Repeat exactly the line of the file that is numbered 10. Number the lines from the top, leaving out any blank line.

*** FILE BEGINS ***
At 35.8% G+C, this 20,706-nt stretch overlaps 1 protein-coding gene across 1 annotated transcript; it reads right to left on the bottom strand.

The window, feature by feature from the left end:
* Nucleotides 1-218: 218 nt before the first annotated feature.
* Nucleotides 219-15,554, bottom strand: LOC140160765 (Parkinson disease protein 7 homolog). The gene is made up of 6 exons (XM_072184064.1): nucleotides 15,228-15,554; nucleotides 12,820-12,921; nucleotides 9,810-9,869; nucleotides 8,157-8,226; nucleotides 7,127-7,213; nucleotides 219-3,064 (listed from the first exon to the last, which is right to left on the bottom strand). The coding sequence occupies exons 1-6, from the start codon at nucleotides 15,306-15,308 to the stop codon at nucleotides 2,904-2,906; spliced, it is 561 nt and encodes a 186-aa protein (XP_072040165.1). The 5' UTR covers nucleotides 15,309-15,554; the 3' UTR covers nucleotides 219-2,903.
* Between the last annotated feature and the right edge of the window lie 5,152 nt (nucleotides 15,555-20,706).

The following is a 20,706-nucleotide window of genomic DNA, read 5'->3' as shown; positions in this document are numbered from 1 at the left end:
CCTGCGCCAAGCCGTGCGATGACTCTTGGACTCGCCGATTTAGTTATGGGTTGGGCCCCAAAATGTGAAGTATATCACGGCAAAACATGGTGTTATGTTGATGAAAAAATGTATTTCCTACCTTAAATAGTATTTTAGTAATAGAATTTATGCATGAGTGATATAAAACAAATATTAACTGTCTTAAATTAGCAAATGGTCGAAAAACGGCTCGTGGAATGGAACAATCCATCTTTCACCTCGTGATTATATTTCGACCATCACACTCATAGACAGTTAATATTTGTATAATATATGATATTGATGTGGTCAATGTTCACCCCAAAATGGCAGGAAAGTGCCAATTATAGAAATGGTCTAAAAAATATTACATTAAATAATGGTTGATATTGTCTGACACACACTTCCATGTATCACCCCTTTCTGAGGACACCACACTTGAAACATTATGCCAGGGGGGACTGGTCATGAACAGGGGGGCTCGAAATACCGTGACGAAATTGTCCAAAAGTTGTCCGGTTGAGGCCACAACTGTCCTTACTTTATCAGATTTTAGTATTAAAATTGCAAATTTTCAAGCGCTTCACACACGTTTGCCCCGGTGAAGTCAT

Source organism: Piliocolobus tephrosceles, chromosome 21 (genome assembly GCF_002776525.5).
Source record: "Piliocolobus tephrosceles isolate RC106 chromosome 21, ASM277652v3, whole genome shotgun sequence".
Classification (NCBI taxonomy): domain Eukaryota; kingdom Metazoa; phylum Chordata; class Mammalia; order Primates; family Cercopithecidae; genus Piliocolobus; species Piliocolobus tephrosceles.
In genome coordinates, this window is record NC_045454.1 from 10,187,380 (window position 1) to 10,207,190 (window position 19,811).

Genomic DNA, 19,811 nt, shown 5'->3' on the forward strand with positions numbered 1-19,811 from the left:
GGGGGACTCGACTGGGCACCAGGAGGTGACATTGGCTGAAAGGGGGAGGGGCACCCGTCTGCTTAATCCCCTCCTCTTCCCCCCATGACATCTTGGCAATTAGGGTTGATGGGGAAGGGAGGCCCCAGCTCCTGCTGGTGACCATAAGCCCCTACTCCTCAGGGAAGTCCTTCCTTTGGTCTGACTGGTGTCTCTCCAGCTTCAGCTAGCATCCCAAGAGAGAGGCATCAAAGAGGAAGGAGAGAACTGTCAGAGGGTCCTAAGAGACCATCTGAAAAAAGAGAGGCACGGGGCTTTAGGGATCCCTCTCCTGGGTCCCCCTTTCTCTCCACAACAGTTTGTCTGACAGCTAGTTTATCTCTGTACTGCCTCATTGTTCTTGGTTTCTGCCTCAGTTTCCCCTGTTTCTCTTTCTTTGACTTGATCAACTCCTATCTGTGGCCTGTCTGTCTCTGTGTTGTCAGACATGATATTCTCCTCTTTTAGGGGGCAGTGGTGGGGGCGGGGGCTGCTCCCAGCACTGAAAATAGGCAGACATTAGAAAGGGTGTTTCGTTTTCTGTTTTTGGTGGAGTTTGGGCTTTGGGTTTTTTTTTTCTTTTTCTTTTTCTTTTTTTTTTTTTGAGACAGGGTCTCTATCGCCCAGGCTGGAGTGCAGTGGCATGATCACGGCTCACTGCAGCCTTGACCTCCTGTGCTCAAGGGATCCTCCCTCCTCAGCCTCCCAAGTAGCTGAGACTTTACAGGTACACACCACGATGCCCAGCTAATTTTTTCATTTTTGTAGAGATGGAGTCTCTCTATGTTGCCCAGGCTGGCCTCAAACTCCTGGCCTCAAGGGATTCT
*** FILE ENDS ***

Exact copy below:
Classification (NCBI taxonomy): domain Eukaryota; kingdom Metazoa; phylum Chordata; class Mammalia; order Primates; family Cercopithecidae; genus Piliocolobus; species Piliocolobus tephrosceles.